One of Faith’s mantras is that “men are scared of women.” A man who works with Greer at Faith’s foundation admits, “Men know that women have our number. Like, women can see through us. … But the world keeps propping us up, and women know it, and we know you know it, so maybe we hate you because you have something on us. You’re basically witnesses to a crime.” This interesting concept sheds some sideways light on one reason women who speak their truths are often disparaged, diminished, and dismissed: the importance to the status quo of women being seen as unreliable witnesses.

Wolitzer is on point on the role of work in the lives and souls of her characters and on the workplace. “The office environment [is] like its own planet made up of conference rooms and spring water dispensers and paper recycling bins.” The light fixtures “had been outfitted with special energy-saving coils that were still in beta, and were not quite bright enough for the tasks at hand, causing everyone who worked there to strain a little too hard, as though squinting over a medieval manuscript.”

Her characters seek meaningful work, fulfilling work—whether its rewards are also financial or not—and one moral of The Female Persuasion may be found in the fact that they outlast some of the superficial venture-capitalist pigs. Cory moves from international consultant to caretaker; Greer, after ghostwriting speeches and stories, at last finds her own confident voice. Zee’s evolution from well-intentioned but underprepared teacher to counselor and crisis manager is especially persuasive and moving. “She was known to be uncommonly skilled at what she did: light-footed, unobtrusive, deeply useful.” The joy of mastering new skills, deploying them in the service of others, is among the pleasures of The Female Persuasion.

Engineering, and teaching, are fulfilling vocations. But the STEM workplace, academic or otherwise, could use some tweaks. Doree Shafrir’s novel Startup and nonfiction analyses including Emily Chang’s Brotopia have diagnosed and portrayed its various ailments: from casual chauvinism to a culture of a nearly hard-wired sense of entitlement. Like Wolitzer’s characters, most people in tech aim to “change the world,” to do well by doing good. And engineering design teaches us to counterbalance competing objectives, to appreciate that progress is complicated and nonuniform. (“The weighing,” Faith Frank might call this.)


Policing Backpage and the Backpages

By Hannah Frydman

As Margaret Atwood wrote in The Handmaid’s Tale, “better never means better for everyone. … It always means worse, for some.” The brilliant Safiya Umoja Noble, author of Algorithms of Oppression, asks her students not to overthink it, but to “design this [insert technology object] without anyone dying in the process. Design this [insert technology object] without poisoning anyone.”3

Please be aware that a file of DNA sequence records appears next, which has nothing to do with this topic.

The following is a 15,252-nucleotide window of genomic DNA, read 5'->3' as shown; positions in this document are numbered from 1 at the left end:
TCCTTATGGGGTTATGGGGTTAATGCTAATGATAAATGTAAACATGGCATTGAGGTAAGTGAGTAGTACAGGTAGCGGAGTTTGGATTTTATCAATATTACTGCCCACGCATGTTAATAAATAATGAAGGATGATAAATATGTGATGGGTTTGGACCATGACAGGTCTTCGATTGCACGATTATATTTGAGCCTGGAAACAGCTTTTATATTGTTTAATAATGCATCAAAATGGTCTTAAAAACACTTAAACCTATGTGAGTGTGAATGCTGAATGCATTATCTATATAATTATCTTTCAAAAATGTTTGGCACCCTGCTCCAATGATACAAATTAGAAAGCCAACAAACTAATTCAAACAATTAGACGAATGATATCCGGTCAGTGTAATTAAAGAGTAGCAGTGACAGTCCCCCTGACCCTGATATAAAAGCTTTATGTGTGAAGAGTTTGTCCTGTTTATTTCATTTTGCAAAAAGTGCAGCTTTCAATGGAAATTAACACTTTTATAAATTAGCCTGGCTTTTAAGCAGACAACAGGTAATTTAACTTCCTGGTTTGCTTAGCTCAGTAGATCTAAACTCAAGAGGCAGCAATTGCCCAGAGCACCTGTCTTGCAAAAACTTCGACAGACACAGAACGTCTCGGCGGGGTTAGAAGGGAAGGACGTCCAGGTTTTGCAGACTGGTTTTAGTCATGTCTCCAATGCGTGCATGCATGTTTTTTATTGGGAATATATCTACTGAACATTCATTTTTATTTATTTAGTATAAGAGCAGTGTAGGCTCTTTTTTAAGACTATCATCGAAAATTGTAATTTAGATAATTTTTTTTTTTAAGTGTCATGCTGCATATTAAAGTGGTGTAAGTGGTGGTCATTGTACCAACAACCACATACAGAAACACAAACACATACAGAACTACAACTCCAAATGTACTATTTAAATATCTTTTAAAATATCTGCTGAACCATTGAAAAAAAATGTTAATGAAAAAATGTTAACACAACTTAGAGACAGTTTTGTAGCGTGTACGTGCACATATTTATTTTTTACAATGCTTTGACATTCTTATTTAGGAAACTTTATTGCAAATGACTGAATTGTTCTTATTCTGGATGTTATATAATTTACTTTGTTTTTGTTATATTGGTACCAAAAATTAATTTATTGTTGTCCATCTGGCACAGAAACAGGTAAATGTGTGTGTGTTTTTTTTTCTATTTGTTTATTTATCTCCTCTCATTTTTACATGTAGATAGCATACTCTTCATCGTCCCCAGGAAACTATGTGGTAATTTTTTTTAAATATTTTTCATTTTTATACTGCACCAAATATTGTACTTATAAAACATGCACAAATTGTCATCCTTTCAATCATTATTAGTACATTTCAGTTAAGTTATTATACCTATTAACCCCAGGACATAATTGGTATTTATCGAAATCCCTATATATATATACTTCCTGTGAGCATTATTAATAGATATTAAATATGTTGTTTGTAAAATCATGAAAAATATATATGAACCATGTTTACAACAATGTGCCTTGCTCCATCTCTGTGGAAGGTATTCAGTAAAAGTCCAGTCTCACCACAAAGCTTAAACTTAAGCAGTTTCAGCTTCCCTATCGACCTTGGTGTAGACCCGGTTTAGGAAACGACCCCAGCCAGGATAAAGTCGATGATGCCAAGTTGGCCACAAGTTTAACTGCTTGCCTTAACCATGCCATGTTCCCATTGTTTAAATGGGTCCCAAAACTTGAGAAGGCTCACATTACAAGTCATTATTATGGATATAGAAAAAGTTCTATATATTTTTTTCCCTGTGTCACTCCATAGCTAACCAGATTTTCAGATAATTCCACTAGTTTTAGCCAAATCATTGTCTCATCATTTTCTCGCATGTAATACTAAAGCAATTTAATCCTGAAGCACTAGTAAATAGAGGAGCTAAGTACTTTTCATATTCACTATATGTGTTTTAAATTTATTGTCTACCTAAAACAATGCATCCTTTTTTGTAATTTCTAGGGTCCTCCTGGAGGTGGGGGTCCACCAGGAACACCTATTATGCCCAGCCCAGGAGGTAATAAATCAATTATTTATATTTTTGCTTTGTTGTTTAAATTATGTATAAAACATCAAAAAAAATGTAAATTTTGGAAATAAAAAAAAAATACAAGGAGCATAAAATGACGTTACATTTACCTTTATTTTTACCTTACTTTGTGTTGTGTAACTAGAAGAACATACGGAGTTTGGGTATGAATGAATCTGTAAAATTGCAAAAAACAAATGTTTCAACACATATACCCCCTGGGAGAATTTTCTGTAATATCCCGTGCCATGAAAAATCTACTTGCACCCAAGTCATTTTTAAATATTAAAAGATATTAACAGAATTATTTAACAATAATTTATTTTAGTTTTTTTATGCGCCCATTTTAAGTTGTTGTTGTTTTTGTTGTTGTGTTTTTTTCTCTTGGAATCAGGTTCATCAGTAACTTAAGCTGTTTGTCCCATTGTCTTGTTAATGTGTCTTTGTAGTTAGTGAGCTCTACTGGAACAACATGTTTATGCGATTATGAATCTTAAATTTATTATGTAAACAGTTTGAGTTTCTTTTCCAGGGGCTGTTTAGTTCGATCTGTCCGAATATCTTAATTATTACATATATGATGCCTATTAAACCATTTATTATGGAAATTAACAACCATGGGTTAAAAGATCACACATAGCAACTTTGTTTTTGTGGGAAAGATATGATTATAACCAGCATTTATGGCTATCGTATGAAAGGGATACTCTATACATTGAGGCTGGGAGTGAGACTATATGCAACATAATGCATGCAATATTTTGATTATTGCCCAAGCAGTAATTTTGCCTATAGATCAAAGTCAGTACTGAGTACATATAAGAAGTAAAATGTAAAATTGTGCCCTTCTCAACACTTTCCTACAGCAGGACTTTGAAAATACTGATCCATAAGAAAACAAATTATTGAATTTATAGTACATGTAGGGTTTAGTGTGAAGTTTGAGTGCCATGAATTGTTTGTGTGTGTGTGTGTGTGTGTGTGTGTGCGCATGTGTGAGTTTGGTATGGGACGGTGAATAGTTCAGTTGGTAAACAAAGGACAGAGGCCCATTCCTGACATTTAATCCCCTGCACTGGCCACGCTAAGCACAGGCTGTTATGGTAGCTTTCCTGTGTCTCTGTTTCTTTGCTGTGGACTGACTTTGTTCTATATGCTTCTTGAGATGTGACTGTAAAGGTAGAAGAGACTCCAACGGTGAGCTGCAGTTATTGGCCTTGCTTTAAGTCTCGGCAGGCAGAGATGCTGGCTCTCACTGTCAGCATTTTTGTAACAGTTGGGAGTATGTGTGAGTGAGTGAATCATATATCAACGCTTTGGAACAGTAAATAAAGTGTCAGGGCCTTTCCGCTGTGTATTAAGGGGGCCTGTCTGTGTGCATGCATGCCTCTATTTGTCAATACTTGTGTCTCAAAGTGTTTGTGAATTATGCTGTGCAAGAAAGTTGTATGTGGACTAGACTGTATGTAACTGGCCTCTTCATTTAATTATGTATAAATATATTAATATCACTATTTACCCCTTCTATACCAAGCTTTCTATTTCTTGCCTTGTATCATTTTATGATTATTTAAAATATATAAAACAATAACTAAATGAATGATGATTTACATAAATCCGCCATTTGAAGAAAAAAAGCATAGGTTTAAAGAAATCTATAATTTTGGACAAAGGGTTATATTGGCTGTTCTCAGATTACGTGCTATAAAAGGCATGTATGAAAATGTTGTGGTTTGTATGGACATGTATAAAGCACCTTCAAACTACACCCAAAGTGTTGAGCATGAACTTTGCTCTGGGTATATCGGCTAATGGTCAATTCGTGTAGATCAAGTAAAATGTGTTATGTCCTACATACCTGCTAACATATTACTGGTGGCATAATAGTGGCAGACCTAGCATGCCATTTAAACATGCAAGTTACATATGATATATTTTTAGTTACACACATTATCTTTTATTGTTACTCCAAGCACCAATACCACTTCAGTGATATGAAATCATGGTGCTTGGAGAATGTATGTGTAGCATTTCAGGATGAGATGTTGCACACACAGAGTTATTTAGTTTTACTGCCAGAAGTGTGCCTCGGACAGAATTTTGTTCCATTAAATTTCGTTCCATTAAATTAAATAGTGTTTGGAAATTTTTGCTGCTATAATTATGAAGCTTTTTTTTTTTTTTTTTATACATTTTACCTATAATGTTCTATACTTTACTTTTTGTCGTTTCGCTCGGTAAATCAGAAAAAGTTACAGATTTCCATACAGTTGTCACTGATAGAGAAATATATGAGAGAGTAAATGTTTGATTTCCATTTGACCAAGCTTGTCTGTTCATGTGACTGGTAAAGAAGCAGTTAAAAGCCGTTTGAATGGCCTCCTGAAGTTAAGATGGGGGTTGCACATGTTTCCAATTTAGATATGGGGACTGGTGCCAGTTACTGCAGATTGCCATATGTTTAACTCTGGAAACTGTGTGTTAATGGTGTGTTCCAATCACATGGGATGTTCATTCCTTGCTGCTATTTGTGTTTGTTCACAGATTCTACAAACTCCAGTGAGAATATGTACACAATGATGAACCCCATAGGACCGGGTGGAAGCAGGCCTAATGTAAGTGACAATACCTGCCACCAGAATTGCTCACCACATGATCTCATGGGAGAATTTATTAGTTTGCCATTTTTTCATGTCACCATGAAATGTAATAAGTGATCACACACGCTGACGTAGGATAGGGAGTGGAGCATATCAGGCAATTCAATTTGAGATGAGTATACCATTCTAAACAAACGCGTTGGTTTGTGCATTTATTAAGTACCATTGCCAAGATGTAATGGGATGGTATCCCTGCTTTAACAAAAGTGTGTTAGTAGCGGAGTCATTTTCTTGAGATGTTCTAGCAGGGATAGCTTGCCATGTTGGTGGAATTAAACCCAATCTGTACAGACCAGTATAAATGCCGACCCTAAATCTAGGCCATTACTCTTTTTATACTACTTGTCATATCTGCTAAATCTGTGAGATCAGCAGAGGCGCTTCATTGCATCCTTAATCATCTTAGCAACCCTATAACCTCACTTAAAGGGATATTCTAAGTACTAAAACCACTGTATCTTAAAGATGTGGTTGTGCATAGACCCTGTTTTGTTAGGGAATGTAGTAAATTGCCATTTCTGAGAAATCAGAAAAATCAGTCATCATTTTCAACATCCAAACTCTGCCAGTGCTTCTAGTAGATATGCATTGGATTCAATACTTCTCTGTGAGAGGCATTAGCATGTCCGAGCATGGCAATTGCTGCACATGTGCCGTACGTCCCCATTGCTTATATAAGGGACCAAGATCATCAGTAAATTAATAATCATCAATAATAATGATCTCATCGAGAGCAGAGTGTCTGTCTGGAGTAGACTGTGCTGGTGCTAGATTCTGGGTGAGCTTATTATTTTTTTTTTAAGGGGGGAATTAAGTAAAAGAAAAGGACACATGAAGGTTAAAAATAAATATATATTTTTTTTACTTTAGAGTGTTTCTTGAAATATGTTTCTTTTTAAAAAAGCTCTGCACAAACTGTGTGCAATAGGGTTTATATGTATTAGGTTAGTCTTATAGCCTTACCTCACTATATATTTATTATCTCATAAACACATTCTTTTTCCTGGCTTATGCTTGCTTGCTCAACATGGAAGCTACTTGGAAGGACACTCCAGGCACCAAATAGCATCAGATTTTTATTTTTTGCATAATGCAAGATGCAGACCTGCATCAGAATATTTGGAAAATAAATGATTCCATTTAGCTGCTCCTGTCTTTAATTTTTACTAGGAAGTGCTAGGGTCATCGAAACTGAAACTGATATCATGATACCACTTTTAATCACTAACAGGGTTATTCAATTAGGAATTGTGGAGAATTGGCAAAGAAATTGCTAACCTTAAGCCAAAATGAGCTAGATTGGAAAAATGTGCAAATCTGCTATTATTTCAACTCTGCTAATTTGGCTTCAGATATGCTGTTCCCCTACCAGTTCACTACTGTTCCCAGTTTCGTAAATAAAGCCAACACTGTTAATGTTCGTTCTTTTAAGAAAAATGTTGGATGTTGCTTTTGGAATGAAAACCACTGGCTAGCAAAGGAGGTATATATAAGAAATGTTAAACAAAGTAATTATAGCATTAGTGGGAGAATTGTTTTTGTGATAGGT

STEM’s long history of “propping up” men, of fostering a narrowly masculine culture under the banner of “rigor” and “objectivity,” has ensured that women and others who don’t fit the dominant paradigm feel at best unwelcome and at worst unable to participate. It’s probably not that great for the men, either. As Chimamanda Ngozi Adichie wrote in We Should All Be Feminists, “Masculinity is a hard, small cage, and we put boys inside this cage.”4

There are reasons to be hopeful, for example in the way that we have gradually changed our worries about a broken “pipeline” from which women leaked to concern about the health of a holistic “watershed”; recognition that a culture ought to promote not just survival but thriving for many diverse members and, increasingly, involving a diverse population in the building of that culture; and understanding that the “hard, small cage” traps and limits all of us.

Like citizens of any culture, we in STEM need to remind ourselves that we have the agency to transform it: we are the culture. We can envision that “dream of mutual power” as a pasture with the gate left open, or we can open the gate and tear down the fences ourselves. icon

  1. Meg Woltizer, “Learning to Feel Powerful,” Lenny, August 15, 2017.
  2. Jenn Stroud Rossmann, “The Shape of Power Is Always the Same,” Public Books, February 13, 2018.
  3. Safiya Umoja Noble, Algorithms of Oppression (NYU Press, 2018).
  4. Chimamanda Ngozi Adichie, We Should All Be Feminists (Anchor, 2015).
Featured image: A protest march in Manhattan on August 26, 1970, in a still from She’s Beautiful When She’s Angry (2014), directed by Mary Dore